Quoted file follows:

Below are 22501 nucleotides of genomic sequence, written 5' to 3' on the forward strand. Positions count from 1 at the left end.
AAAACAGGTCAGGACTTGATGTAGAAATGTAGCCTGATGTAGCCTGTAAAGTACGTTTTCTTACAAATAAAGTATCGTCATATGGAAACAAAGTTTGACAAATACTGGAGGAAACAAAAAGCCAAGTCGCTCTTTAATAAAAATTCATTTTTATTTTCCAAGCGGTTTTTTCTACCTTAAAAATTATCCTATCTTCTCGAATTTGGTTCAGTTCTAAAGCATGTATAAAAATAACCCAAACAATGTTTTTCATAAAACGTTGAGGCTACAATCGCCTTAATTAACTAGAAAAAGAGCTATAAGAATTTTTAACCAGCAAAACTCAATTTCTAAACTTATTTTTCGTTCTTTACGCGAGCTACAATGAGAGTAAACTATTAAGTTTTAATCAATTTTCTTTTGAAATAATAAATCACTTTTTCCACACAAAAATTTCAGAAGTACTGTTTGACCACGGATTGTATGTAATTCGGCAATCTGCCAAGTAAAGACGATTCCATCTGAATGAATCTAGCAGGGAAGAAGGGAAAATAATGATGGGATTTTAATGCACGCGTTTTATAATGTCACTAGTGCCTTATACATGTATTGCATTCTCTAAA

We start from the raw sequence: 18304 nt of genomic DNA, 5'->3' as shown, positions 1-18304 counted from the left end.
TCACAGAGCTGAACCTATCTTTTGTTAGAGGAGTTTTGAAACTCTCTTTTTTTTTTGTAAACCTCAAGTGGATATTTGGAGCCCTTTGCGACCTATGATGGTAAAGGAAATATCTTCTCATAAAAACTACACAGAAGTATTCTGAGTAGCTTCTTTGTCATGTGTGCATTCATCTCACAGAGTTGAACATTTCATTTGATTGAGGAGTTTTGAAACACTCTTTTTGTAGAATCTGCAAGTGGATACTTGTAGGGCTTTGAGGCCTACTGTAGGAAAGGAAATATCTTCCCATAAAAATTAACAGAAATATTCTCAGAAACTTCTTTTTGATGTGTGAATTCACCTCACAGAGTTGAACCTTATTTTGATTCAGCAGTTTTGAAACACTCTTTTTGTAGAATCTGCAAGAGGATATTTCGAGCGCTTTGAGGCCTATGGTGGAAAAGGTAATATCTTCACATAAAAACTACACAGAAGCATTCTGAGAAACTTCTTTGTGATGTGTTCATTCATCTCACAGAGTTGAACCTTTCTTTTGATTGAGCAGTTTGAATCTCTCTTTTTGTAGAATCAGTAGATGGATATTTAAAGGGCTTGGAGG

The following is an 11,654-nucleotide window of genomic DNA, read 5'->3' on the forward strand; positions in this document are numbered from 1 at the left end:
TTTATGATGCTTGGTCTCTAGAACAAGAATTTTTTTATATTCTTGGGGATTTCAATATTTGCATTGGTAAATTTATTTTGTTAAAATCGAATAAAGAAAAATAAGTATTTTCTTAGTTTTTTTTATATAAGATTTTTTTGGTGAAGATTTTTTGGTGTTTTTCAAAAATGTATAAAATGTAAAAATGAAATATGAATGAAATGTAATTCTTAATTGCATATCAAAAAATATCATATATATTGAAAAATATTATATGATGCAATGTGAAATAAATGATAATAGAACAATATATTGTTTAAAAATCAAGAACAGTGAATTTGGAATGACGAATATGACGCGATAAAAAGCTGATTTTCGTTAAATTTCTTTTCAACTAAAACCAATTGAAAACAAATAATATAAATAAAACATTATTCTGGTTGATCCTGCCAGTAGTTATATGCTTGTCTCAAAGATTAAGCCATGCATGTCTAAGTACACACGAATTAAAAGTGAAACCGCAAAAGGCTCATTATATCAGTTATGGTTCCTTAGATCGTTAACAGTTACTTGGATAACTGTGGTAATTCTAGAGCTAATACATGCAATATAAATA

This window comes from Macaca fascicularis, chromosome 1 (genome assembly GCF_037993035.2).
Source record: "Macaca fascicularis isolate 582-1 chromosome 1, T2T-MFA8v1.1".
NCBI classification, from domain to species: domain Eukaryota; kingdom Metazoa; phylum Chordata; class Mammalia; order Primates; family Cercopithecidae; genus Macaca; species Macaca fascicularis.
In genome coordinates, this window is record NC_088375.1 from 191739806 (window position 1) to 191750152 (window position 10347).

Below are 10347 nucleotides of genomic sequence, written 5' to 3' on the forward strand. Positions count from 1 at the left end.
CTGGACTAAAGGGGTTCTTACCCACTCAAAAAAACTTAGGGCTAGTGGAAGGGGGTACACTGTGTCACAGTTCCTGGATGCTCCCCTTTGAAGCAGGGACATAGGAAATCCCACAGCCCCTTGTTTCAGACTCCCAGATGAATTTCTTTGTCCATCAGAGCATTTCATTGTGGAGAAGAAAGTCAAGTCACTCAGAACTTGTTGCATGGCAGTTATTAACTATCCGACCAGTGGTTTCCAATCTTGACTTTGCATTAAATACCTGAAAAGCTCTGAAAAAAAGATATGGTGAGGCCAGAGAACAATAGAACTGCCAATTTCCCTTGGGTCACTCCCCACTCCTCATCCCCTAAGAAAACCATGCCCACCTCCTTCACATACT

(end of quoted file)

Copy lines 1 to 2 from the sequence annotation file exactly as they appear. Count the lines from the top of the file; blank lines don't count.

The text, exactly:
Below are 22501 nucleotides of genomic sequence, written 5' to 3' on the forward strand. Positions count from 1 at the left end.
AAAACAGGTCAGGACTTGATGTAGAAATGTAGCCTGATGTAGCCTGTAAAGTACGTTTTCTTACAAATAAAGTATCGTCATATGGAAACAAAGTTTGACAAATACTGGAGGAAACAAAAAGCCAAGTCGCTCTTTAATAAAAATTCATTTTTATTTTCCAAGCGGTTTTTTCTACCTTAAAAATTATCCTATCTTCTCGAATTTGGTTCAGTTCTAAAGCATGTATAAAAATAACCCAAACAATGTTTTTCATAAAACGTTGAGGCTACAATCGCCTTAATTAACTAGAAAAAGAGCTATAAGAATTTTTAACCAGCAAAACTCAATTTCTAAACTTATTTTTCGTTCTTTACGCGAGCTACAATGAGAGTAAACTATTAAGTTTTAATCAATTTTCTTTTGAAATAATAAATCACTTTTTCCACACAAAAATTTCAGAAGTACTGTTTGACCACGGATTGTATGTAATTCGGCAATCTGCCAAGTAAAGACGATTCCATCTGAATGAATCTAGCAGGGAAGAAGGGAAAATAATGATGGGATTTTAATGCACGCGTTTTATAATGTCACTAGTGCCTTATACATGTATTGCATTCTCTAAA